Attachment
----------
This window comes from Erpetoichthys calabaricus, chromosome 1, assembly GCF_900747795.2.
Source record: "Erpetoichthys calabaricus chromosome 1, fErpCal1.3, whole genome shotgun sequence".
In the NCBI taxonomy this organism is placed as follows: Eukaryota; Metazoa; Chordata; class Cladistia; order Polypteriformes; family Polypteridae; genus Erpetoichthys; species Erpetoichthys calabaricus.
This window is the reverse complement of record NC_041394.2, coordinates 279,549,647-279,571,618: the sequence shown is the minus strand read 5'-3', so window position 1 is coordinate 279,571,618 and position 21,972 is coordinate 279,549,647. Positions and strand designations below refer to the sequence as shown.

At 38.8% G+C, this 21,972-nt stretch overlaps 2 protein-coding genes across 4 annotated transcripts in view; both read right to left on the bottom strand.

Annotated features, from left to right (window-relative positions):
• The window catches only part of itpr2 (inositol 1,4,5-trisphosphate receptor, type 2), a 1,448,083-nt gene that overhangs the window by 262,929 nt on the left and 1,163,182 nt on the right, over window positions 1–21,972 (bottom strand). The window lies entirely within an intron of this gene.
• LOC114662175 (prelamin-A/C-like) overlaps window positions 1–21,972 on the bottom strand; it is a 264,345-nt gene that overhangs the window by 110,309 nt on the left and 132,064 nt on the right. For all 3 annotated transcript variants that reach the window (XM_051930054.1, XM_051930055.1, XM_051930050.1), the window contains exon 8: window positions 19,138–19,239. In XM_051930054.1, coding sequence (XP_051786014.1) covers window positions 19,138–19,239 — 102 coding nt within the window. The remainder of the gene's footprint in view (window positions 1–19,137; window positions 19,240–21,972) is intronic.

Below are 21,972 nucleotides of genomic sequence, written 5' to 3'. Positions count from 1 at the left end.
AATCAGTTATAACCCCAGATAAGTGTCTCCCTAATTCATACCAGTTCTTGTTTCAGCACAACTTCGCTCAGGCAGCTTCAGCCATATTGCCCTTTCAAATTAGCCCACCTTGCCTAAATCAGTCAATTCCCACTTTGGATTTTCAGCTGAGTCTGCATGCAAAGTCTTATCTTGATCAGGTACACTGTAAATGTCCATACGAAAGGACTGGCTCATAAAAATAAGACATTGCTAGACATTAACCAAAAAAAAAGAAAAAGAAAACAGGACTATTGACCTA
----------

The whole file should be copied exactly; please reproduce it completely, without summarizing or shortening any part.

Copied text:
This window comes from Erpetoichthys calabaricus, chromosome 1, assembly GCF_900747795.2.
Source record: "Erpetoichthys calabaricus chromosome 1, fErpCal1.3, whole genome shotgun sequence".
In the NCBI taxonomy this organism is placed as follows: Eukaryota; Metazoa; Chordata; class Cladistia; order Polypteriformes; family Polypteridae; genus Erpetoichthys; species Erpetoichthys calabaricus.
This window is the reverse complement of record NC_041394.2, coordinates 279,549,647-279,571,618: the sequence shown is the minus strand read 5'-3', so window position 1 is coordinate 279,571,618 and position 21,972 is coordinate 279,549,647. Positions and strand designations below refer to the sequence as shown.

At 38.8% G+C, this 21,972-nt stretch overlaps 2 protein-coding genes across 4 annotated transcripts in view; both read right to left on the bottom strand.

Annotated features, from left to right (window-relative positions):
• The window catches only part of itpr2 (inositol 1,4,5-trisphosphate receptor, type 2), a 1,448,083-nt gene that overhangs the window by 262,929 nt on the left and 1,163,182 nt on the right, over window positions 1–21,972 (bottom strand). The window lies entirely within an intron of this gene.
• LOC114662175 (prelamin-A/C-like) overlaps window positions 1–21,972 on the bottom strand; it is a 264,345-nt gene that overhangs the window by 110,309 nt on the left and 132,064 nt on the right. For all 3 annotated transcript variants that reach the window (XM_051930054.1, XM_051930055.1, XM_051930050.1), the window contains exon 8: window positions 19,138–19,239. In XM_051930054.1, coding sequence (XP_051786014.1) covers window positions 19,138–19,239 — 102 coding nt within the window. The remainder of the gene's footprint in view (window positions 1–19,137; window positions 19,240–21,972) is intronic.

Below are 21,972 nucleotides of genomic sequence, written 5' to 3'. Positions count from 1 at the left end.
AATCAGTTATAACCCCAGATAAGTGTCTCCCTAATTCATACCAGTTCTTGTTTCAGCACAACTTCGCTCAGGCAGCTTCAGCCATATTGCCCTTTCAAATTAGCCCACCTTGCCTAAATCAGTCAATTCCCACTTTGGATTTTCAGCTGAGTCTGCATGCAAAGTCTTATCTTGATCAGGTACACTGTAAATGTCCATACGAAAGGACTGGCTCATAAAAATAAGACATTGCTAGACATTAACCAAAAAAAAAGAAAAAGAAAACAGGACTATTGACCTA